The overarching question imparting urgency to this exploration is: Can U.S.-Russian contention in cyberspace cause the two nuclear superpowers to stumble into war? In considering this question we were constantly reminded of recent comments by a prominent U.S. arms control expert: At least as dangerous as the risk of an actual cyberattack, he observed, is cyber operations’ “blurring of the line between peace and war.” Or, as Nye wrote, “in the cyber realm, the difference between a weapon and a non-weapon may come down to a single line of code, or simply the intent of a computer program’s user.”
A seminar with Mohammed Qazilbash, Yemen Country Director for Mercy Corps.
Ask Mohammed Qazilbash about his typical day and you’ll get a hearty laugh before he disabuses you of the notion. “There is no typical day,” he says. “Every day of the week is really quite different. There’s never a dull moment, and always something happening that I need to get cracking on.”
He starts early, downloading emails at 6:30 a.m. to catch up on doings at headquarters offices on the other side of the globe. “While I’m sleeping,” Mohammed says, “other people are working. So by the time I get up, there’s a large number of questions and answers waiting for me. What my day will be like… well, that depends on what happened overnight.”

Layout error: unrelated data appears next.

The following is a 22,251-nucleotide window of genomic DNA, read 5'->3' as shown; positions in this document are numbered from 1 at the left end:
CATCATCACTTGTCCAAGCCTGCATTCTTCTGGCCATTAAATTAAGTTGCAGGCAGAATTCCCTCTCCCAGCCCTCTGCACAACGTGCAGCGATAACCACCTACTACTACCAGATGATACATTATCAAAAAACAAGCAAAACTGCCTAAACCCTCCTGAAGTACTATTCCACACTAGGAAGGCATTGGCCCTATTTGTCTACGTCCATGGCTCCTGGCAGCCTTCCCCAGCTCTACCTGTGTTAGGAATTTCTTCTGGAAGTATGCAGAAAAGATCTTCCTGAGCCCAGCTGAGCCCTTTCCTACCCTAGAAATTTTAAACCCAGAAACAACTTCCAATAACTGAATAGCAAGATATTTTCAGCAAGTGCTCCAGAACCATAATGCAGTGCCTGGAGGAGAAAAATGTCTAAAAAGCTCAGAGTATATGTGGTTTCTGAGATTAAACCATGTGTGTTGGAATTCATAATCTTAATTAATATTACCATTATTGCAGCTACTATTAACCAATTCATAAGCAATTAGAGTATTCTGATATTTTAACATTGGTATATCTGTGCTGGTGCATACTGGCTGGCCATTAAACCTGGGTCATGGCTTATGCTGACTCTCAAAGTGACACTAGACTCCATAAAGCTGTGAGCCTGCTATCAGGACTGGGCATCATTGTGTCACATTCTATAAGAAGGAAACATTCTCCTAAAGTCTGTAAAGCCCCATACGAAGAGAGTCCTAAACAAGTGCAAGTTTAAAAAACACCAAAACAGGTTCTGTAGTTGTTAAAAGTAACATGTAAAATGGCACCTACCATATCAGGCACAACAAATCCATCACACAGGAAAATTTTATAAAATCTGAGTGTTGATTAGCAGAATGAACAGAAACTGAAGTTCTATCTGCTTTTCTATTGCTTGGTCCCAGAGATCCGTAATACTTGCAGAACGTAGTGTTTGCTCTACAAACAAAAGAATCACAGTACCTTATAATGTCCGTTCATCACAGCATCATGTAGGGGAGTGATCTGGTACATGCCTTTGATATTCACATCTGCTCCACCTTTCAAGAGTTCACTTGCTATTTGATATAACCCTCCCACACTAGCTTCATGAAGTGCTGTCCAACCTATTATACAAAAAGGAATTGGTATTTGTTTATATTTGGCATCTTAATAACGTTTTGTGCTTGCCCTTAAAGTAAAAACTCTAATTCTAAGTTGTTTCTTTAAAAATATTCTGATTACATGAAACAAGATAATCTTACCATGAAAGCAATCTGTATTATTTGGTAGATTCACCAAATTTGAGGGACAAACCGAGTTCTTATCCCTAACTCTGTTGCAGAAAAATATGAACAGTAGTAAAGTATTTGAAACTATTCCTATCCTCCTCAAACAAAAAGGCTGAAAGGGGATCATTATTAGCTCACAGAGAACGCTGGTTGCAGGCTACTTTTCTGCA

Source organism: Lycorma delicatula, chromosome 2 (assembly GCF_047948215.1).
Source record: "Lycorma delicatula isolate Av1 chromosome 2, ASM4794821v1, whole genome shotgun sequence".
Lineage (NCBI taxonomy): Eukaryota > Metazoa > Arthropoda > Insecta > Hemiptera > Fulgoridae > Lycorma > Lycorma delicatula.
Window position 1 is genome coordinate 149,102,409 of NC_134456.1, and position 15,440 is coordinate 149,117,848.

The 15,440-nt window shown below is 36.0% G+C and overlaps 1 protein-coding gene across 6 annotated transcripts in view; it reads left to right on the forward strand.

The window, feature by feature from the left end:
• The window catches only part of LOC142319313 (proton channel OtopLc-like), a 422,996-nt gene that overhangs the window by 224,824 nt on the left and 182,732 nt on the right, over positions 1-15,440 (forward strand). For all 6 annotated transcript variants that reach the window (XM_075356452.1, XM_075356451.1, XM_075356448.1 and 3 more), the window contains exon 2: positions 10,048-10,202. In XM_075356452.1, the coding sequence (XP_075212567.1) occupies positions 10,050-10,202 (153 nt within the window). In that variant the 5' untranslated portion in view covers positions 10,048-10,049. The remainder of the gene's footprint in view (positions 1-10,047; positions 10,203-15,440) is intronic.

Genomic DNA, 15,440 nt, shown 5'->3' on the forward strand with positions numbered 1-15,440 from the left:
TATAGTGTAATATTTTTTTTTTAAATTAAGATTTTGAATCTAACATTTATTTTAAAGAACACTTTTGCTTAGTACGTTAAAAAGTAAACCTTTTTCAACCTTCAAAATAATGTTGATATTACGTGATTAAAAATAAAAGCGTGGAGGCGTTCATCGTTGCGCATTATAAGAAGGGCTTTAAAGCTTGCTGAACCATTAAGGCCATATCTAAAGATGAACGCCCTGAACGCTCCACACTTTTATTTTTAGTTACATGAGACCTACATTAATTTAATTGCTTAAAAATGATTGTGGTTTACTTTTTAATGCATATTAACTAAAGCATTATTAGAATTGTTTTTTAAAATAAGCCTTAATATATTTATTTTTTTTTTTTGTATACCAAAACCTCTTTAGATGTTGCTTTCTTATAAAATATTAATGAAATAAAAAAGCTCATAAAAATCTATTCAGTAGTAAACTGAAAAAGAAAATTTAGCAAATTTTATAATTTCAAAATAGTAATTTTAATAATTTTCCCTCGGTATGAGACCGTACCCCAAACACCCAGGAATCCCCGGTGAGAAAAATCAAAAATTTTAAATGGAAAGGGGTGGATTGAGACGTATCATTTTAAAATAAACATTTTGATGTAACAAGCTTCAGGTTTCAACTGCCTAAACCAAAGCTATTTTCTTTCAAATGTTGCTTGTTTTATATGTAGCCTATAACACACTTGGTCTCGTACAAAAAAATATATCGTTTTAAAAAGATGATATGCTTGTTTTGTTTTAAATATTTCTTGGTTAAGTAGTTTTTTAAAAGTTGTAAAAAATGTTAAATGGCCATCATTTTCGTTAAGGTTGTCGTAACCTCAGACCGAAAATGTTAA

The happenings may be routine, like a request for information from a donor or partner. Or they may be urgent, like a security incident. It’s Mohammed’s responsibility to make sure his people are OK. “I contact my colleagues in our sub-offices to find out if all is well and how they’re planning to respond,” he explains. “If it’s serious, they may have to cancel their field visits for the day and just hibernate in the office.” He provides the guidance and support to keep team members safe — and to keep Mercy Corps programs running with as few interruptions as possible.
Having worked for other NGOs in China, Pakistan and Kenya, Mohammed knew about Mercy Corps. “I was quite impressed by the type of work being done by Mercy Corps, and by the people I met who worked for the agency,” he says. “So I was interested in the opportunity.” He also was eager to return to the Middle East, where he had worked before — so the Yemen country director job was a good fit.
From the get-go, Mohammed felt at home. “Everyone wants to help,” he says gratefully. “The level of support I’m getting is phenomenal. I’ve met highly competent individuals and I’m having lots of fun. I feel very privileged — I’m not sure what I’ve done to deserve this!”
Mohammed appreciates the flexibility he has in his new post. “It’s based on respect,” he says thoughtfully. “They respect that what I plan to do is in the best interest of the communities here in Yemen and the organization worldwide. Having that respect — there’s nothing better.”